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    Forgiving Pork Tenderloin

    Roasted pork tenderloin sounded (and tasted) like the perfect dinner last night.  Tender, juicy and well-seasoned, these tenderloins were a delight.  Sauced lightly with the roasting juices, they were complimented by a tight pile of lemony spinach and positioned on top a creamy spoonful of fennel, apple and celery root puree.   

    I marinated the pork tenderloins in lemon juice, zest, garlic, rosemary, thyme and Dijon mustard.  The marinade was whisked together like a salad dressing and I let the tenderloin soak for a couple of hours happily in the fridge.  The tenderloin, naturally a low-flavored meat, became rich and robust - zesty even.  Two tenderloins, each about one pound, could easily feed four people.  We barely ate one. 

    As the tenderloin was roasting in the oven, I turned on the television.  America's Test Kitchen was on some obscure channel and I eagerly tuned in.  And coincidentally, they were making a maple and bourbon glazed tenderloin.  The glaze was syrupy thick and carefully lacquered on the pork in separate layers.  And one difference from my tenderloin: the crucial initial sear.  I couldn't believe I had forgotten that step!  Searing meat is a sure-fire way to seal in flavor and introduce the tenderloin to a traditional crust.  I simply placed the tenderloins in a heavy bottomed casserole and let them roast away at 350 degrees.  America's Test Kitchen, also, after the initial sear, roasted the meat for about 20 minutes maximum. 

    I jumped up from the couch and ran to the oven - the tenderloins had been roasting away for 45 minutes while I sat oblivious on the couch.  I tested the temperature - 160 degrees!  Opps.  Ideal temperature for roasted pork is 140 degrees.  I tented the casserole with a layer of foil and returned to the couch, satisfied I'd saved the pork.  She gave one more helpful hint: do not tent the pork as it will continue to steam and grow tough.  Again, the same routine.  I ran to the kitchen and removed the foil. But the draping of the foil was actually a help - this mistake resulted in a moist pan sauce.  The moisture created by the foil licked up the pan drippings, creating a simple pan sauce, without the bother of whisking in stock.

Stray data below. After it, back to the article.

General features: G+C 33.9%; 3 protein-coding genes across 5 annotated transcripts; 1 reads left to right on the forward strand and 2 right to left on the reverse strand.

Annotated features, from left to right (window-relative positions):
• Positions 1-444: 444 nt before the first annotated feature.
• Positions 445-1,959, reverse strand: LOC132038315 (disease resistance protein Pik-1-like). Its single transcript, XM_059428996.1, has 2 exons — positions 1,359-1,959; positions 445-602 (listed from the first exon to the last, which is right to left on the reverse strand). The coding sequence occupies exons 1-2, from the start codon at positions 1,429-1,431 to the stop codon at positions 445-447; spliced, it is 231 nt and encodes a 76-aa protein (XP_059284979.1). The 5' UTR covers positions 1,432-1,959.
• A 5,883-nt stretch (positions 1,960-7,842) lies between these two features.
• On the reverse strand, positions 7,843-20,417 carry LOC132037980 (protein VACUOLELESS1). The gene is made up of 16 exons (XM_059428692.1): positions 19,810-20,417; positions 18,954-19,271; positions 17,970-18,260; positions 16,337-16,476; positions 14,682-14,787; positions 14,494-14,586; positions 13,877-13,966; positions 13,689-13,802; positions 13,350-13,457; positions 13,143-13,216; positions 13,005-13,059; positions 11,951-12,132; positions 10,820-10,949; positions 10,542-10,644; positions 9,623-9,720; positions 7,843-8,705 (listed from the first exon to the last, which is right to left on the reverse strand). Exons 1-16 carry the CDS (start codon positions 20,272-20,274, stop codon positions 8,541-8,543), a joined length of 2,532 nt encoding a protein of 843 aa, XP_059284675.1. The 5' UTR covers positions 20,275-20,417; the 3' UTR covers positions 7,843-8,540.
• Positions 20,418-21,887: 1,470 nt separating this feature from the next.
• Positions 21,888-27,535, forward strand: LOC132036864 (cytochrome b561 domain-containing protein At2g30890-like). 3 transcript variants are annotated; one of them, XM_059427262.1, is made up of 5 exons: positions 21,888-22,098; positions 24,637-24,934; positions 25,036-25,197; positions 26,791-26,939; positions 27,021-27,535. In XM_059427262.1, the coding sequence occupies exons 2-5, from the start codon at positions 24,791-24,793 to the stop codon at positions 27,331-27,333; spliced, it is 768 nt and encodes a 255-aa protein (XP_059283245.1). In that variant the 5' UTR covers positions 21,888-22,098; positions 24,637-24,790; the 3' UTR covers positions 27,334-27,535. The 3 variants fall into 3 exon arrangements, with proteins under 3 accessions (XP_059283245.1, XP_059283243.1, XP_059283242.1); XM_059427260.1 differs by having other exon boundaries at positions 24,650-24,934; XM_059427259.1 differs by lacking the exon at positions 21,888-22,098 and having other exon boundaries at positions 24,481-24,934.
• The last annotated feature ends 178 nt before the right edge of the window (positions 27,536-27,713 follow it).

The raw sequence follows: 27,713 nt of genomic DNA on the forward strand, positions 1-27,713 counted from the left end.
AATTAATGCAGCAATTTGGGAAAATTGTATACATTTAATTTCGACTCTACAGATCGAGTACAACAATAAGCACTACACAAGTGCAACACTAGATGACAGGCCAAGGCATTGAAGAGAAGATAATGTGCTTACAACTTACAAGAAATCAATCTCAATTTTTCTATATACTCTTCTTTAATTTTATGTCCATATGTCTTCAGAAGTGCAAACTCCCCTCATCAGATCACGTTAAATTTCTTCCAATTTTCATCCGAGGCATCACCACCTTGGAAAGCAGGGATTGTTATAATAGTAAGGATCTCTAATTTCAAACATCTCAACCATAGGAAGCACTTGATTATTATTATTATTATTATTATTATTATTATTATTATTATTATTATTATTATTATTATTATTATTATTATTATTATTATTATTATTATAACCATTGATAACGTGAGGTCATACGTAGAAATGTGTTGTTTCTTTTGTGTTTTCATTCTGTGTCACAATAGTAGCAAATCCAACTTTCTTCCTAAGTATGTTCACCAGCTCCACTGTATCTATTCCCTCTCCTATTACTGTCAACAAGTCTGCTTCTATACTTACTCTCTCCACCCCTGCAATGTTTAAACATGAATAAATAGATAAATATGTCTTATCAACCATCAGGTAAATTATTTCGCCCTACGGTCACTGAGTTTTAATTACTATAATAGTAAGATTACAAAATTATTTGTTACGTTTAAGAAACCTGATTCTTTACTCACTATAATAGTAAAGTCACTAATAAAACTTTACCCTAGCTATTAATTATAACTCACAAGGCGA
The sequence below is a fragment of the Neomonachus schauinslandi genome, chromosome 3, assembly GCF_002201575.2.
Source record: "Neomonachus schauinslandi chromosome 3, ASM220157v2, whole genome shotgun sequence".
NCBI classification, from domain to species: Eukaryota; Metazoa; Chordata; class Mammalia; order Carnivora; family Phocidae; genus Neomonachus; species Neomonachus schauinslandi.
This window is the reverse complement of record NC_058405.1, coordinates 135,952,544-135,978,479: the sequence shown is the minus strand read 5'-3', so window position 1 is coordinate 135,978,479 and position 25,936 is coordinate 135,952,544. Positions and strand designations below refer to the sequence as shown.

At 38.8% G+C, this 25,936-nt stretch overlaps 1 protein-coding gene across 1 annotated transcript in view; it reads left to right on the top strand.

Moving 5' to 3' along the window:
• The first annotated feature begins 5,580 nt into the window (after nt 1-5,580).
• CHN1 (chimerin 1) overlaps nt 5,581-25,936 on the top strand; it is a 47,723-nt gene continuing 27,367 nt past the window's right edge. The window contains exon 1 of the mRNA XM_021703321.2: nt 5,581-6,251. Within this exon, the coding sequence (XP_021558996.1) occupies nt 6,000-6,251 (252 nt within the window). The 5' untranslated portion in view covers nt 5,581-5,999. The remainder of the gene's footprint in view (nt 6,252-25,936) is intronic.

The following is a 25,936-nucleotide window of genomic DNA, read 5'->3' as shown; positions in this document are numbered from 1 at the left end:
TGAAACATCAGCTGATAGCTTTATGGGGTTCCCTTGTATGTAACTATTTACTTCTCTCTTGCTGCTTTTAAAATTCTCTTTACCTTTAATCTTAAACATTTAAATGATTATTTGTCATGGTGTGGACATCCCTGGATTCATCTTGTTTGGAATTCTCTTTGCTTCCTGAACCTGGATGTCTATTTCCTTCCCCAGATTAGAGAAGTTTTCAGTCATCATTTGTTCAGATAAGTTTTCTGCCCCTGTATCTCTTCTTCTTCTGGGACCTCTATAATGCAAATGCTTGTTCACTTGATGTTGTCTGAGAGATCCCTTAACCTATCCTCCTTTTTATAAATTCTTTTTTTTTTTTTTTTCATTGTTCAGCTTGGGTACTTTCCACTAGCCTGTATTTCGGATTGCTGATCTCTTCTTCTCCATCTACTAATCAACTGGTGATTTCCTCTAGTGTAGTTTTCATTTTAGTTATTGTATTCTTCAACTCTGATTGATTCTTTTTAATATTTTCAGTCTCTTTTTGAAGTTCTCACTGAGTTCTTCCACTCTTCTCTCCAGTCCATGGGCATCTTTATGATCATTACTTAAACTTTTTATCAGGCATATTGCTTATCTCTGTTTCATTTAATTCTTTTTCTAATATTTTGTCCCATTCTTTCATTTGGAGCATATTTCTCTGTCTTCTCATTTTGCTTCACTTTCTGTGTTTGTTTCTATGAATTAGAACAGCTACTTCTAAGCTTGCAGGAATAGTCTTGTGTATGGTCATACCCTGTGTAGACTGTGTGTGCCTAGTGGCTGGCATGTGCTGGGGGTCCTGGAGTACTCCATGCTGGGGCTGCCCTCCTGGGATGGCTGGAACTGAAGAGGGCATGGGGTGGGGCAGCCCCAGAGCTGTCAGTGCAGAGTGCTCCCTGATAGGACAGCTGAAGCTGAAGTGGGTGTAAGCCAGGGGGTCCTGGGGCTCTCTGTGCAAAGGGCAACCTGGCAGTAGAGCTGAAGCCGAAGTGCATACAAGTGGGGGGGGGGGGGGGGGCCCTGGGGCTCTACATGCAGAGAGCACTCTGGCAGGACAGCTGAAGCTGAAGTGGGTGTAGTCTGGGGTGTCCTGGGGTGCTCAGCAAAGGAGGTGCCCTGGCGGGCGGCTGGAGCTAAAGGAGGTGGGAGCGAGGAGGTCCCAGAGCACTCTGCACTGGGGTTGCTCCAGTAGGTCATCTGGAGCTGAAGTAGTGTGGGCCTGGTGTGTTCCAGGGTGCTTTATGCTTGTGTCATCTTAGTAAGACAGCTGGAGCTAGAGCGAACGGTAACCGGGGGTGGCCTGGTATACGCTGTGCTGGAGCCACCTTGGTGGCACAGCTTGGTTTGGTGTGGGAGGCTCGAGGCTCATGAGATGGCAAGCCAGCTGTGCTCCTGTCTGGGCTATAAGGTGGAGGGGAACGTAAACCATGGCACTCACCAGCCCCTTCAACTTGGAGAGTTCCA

But even after all of my mistakes, the pork forgave me, which resulted in a savory and restaurant-quality dinner.  It was not over-cooked and instead, I'd wager perfect.

    Oven-Roasted Pork Tenderloin

    Adapted from Ina Garten's Herb Roasted Tenderloin recipe and America's Test Kitchen Maple Glazed Pork Tenderloin recipe

    Serves 4

    2 lbs pork tenderloins (2 pieces)

    Zest of 1 lemon

    Juice of 2 lemons

    3 cloves of garlic, minced

    1 teaspoon Dijon mustard

    1 teaspoon salt

    1/2 teaspoon freshly cracked pepper

    1 tablespoon rosemary, chopped

    1/2 tablespoon thyme, chopped

    1/3 cup olive oil

    2 tablespoons vegetable oil

    Whisk together the marinade ingredients (with the exception of the vegetable oil) in a plastic bowl or small casserole.  Remove the silver skin and additional fat from the tenderloins using a paring knife.  The silver skin is the spandexy clear material that coats the surface of the pork.  Remove this the best you can with your knife as it will just make your meat tough.  Add the tenderloins to the marinade and evenly coat, using tongs.  Cover with plastic wrap and place in the fridge for 6 - 12 hours.

    Preheat the oven to 350 degrees.  In a large skillet, heat the vegetable oil over medium-high heat until shimmering and just under the smoking point.  Add the tenderloins to the skillet, curving them if space is tight.  Brown on all sides for 8 - 10 minutes.  Place the tenderloins in an oven-safe casserole or roasting pan and roast in the oven for 20 minutes or until the internal temperature of the meat is at least 140 degrees.  Remove from the oven and tent with foil to keep warm. 

    The tenting will allow the tenderloin to remain moist and add moisture to any pan drippings, which will then create a pan sauce that you can spoon on top of the sliced meat.  When ready, remove the foil and thinly slice the meat into rounds with a sharp chef's knife or carving knife.  Top with pan sauce.  


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